Making sure that the young doctor who’s treating you gets enough sleep might seem obvious. Having medical residents work fewer hours should translate into less fatigued doctors and fewer errors.

But some studies examining new restrictions on first-year intern work hours find that dialing down the length of shifts doesn’t necessarily translate into better care.

In 2003, the Accreditation Council for Graduate Medical Education recommended cutting back the maximum time that newly minted doctors could work without a break from 24 hours to 16. The rule went into effect in July 2011.

In a paper published Monday in JAMA Internal Medicine, a team led by University of Michigan Medical School scientists compared the performance of more than 2,300 first-year medical residents who served at 51 residency programs before and after the new duty hour requirements went into effect. Interns reported their hours worked, sleeping habits, depressive symptoms, sense of well-being and concerns about making medical errors on duty.

They found that while the interns’ average hours per week decreased from 67 to just over 64 after the new work restrictions were set in place, there were no significant changes in hours slept, depressive symptoms or sense of well-being. But the number of interns concerned that they had made a serious medical error on duty rose from 19.9 percent of subjects to 23.3 percent after the new duty hour rules were implemented.

"That's a 15 to 20 percent increase in errors -- a pretty dramatic uptick, especially when you consider that part of the reason these work-hour rules were put into place was to reduce errors,” lead author and University of Michigan psychiatrist Srijan Sen said in a statement Monday.

The problem may be that interns’ workloads have not been curtailed to match the new, shorter hours.

"Many interns entering after the new work hour restrictions took effect felt that they were expected to do the same amount of work as in previous years, but in a more limited amount of time, leading to more harried and tiring work schedules despite working fewer hours,” co-author and University of Washington medical resident Sudha Amarnath said in a statement. “Overall, they felt that there was less 'down time' during the work day compared to pre-2011 work schedules, which may partially explain some of the unexpected findings."

In another study published in JAMA Internal Medicine on Monday, researchers led by Johns Hopkins University physician Sanjay Desai conducted a trial comparing the old duty-hour regime with 2011-compliant schedules, and came to similar conclusions.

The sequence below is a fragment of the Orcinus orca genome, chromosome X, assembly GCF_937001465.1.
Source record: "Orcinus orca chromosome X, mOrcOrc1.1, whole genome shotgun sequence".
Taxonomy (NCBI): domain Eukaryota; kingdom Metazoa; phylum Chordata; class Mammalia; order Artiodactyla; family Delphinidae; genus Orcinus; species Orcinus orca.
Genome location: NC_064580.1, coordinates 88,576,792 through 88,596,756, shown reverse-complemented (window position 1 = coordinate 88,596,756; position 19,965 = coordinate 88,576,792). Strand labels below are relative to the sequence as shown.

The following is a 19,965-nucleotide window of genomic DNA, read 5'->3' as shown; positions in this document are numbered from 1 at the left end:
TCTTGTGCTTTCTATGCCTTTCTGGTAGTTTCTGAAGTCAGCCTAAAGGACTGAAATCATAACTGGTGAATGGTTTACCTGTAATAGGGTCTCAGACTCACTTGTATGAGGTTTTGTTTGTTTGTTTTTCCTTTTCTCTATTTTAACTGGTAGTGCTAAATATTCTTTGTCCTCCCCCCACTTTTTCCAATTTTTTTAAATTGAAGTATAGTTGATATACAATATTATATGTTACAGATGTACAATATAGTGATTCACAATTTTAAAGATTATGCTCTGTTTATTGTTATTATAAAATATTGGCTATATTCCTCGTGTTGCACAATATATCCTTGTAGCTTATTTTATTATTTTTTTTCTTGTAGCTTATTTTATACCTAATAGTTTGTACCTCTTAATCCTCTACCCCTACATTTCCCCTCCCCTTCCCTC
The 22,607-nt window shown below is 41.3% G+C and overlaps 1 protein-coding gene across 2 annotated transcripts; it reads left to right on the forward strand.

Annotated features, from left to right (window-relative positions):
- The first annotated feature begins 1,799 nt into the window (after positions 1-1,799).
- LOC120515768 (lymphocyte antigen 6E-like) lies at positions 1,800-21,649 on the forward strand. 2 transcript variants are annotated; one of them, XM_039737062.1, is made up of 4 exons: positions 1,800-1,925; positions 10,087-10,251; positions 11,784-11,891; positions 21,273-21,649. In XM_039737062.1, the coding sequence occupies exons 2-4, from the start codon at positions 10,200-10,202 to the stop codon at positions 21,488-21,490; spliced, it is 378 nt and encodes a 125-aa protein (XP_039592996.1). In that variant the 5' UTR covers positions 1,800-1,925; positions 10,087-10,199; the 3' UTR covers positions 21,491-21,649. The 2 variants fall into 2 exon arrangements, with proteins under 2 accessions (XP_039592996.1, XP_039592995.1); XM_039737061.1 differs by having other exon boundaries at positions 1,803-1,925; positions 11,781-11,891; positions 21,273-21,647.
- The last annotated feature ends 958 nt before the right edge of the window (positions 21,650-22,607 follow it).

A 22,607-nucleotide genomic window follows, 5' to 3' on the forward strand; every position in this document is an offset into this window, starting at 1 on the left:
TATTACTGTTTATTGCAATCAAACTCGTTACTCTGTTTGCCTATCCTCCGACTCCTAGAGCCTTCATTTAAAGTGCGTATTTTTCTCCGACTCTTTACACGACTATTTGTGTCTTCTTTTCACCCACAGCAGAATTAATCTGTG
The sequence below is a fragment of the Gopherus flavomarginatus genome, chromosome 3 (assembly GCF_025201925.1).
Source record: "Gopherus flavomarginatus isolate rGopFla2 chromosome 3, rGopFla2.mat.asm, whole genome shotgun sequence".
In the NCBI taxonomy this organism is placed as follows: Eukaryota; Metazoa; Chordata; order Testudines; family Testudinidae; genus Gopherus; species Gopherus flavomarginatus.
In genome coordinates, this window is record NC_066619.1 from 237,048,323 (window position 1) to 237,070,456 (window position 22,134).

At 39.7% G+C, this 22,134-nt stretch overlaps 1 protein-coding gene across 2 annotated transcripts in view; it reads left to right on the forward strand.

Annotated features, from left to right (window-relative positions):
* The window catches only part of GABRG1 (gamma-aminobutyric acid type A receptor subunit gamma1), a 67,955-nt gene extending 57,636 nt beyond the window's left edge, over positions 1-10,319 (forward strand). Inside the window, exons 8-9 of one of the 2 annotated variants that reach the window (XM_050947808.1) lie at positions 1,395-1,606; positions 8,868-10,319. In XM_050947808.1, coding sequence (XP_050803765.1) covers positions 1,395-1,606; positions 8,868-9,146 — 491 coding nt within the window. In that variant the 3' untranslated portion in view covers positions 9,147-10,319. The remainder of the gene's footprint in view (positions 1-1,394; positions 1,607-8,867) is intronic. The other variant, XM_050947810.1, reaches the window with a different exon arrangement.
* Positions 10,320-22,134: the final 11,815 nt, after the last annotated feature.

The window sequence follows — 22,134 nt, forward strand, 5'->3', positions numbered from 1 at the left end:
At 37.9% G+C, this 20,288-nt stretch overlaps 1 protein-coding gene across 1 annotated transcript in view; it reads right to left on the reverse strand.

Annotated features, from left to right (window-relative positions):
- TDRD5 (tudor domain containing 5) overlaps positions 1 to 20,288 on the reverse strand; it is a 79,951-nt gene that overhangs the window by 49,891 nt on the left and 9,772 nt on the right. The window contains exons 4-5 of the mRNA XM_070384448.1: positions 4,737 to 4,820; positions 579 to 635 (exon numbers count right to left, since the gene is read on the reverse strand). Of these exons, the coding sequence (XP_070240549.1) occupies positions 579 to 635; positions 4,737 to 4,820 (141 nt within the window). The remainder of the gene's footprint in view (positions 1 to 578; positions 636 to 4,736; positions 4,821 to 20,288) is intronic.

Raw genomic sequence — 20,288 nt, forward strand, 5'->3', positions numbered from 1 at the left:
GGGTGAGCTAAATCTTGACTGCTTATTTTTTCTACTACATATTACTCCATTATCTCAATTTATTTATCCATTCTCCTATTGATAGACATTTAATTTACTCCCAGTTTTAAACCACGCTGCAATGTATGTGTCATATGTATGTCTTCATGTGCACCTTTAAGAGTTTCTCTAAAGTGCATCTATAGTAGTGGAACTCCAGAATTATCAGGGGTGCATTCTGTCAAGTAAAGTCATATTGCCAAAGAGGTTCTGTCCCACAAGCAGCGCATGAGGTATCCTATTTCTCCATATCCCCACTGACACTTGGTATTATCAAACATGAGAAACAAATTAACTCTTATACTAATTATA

In that study, researchers randomly assigned four teams of interns to either a 2003 schedule, with interns on call every fourth night with a 30-hour duty limit, or to one of two 2011-compliant models with 16-hour duty limits – either being on call every fifth night, or a night float schedule, which is basically working from early evening to the early morning.

“Compared with a 2003-compliant model, two 2011 duty hour regulation-compliant models were associated with increased sleep duration during the on-call period and with deteriorations in educational opportunities, continuity of patient care and perceived quality of care,” the authors wrote.

In fact, the 2011-compliant night float model was deemed so bad for quality of care that it was terminated early, according to the authors.

"Dramatic policy changes, such as the move to 16 hours, without a better understanding of their implications are concerning," Desai said in a statement. "Training for the next generation of physicians is at risk."

One source of the perceived increase in medical errors on the shorter work schedule may stem from the phenomenon of “handoffs.” Patients now have to be passed between residents more, sometimes resulting in dropped information. One study published in June 2012 in the British Medical Journal’s Quality and Safety imprint suggested that the introduction of standardized web applications can help with the transition.